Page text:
Operation of Utility

Essential Indicators
Answer Question
Yes The utility operator(s) are actively working towards necessary certification.
No The utility has a preventative maintenance plan developed for the existing sanitation facilities.
Sustainable Indicators
Answer Question
Yes The manager receives a monthly O&M report from the utility operator and routinely "spot checks" the facilities to see that the maintenance items are being completed.
Yes The utility has a safety manual and holds safety meetings.
Yes Utility facilities have not suffered any major problems/outages due to management issues that are unresolved.
Yes The utility is operating at the level of service that was proposed.
Yes The operator provides status reports to the manager on a routine basis.
Yes The utility has completed and distributed its "Consumer Confidence Report".
Yes The utility is not on the "Significant Non-Complier" (SNC) list.
No The utility maintains an inventory control list.
No The utility maintains a critical spare parts list.
Operation of Utility Comments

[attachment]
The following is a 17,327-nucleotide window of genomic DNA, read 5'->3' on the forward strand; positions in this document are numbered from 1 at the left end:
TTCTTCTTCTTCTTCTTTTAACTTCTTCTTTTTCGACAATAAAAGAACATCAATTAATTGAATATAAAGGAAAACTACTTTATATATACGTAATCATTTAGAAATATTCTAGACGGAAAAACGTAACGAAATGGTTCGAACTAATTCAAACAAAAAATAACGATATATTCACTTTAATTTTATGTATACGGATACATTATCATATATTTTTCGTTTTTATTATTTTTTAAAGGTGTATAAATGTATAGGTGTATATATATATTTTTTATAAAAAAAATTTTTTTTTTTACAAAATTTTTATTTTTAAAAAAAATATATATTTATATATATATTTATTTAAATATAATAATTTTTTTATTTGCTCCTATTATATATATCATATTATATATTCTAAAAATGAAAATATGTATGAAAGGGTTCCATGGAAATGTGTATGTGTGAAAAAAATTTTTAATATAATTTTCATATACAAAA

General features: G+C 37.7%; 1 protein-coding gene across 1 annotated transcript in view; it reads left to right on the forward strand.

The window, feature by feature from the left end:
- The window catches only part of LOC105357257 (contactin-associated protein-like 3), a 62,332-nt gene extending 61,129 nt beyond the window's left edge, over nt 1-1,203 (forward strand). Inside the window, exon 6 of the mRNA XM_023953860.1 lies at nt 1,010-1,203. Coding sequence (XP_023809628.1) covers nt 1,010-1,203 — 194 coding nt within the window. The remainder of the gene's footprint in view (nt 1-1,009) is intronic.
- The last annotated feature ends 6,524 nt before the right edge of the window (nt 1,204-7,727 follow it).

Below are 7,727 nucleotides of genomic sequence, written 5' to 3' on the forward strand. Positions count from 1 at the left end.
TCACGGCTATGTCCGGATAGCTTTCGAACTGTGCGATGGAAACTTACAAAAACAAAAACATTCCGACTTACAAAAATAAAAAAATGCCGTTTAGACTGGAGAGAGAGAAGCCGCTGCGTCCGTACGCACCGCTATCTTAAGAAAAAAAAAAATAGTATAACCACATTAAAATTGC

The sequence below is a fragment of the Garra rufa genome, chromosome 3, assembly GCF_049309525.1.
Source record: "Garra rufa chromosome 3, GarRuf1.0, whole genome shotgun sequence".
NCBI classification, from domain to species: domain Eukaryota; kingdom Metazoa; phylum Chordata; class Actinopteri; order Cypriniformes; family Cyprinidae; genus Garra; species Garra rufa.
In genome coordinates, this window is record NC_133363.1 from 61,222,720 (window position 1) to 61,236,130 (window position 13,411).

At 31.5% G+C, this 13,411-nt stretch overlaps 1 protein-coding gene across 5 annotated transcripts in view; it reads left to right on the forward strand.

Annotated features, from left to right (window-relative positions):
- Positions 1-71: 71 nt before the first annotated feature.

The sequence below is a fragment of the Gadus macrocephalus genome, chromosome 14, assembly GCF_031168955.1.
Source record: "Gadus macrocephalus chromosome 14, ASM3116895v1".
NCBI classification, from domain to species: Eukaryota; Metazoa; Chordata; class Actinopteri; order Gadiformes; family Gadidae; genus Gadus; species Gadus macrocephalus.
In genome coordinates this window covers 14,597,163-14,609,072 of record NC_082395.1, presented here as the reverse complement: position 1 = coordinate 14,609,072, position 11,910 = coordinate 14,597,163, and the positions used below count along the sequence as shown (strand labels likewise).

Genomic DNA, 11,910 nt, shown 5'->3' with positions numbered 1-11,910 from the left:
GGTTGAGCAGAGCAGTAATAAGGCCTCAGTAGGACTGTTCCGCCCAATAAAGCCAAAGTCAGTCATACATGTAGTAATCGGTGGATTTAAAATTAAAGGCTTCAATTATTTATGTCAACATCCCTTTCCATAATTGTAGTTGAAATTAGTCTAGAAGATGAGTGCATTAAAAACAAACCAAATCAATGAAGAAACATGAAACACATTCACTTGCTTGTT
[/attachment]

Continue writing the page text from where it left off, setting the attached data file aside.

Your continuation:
The previous section of this report illustrates that the operators continue to work toward their necessary certification. The public works director maintains contact with Department of Environmental Conservation to discuss operator certification requirements and understands well the importance of having operators adequately trained and certified. The city requires all operators to become certified and has, in accordance with personnel policies, terminated operators recently who have not been willing to gain necessary trainings and certifications. RUBA staff introduced to the operators and department heads utility management training available through the RUBA program and they asked to be personally contacted of any ones upcoming. Utility operators communicate regularly with the public works director and superintendent, who then forward any issues or concerns to the city manager. The superintendent also serves on the city council, ensuring that utility issues are raised and considered among the governing body. The city manager has only been in his position since October 2013 and has not yet had the opportunity to visit all utility-related sites (which include numerous well houses, the treatment plant, the shop, lift stations, etc.), but intends to. The city has recently established city-wide ‘safety committees’ made up of representatives from each department. The committees meet once per month to identify workplace hazards, discuss safety concerns, and formulate responsive actions. Utility staff also hold weekly safety meetings and the participants and issues raised during these meetings are recorded. Safety information is posted conspicuously around work all worksites, first aid kits and fire extinguishers are readily available, and information about the safe handling of chemicals such as MSDSs are on hand. At the February 6, 2014 city council meeting the importance of monitoring and testing safety devices such as fire extinguishers and fire alarms was discussed. As detailed in the ‘Organizational Management’ section, the water and wastewater utilities continue to operate at the level of service proposed, are not on the SNC list, and have not suffered any major problems/outages due to management issues. Utility staff report that occasionally water quality testing is delayed because weather or other problems delay flights to the remote island and slow water samples from reaching testing facilities on the mainland. The city clerk prepares and distributes the Consumer Confidence Report (CCR) each year before the required deadline. RUBA staff has recommended that other city staff, particularly the operators, learn how to complete the CCRs as well. Utility staff report not having a formal operation and maintenance schedule for the existing infrastructure, or inventory control or critical spare parts lists. The utility operators do keep personal log books of the work they do and record diligently all meter readings as needed. However, the schedule necessary for checking, testing, maintaining, and replacing system components is not written down in any complete document. Some spare/extra parts and chemicals, such as pumps, chlorine, and fluoride, are kept on hand, but are not systematically inventoried. Indeed, there are sometimes concerns of running out of supplies and not being able to get new shipments to the island in time because of transportation difficulties.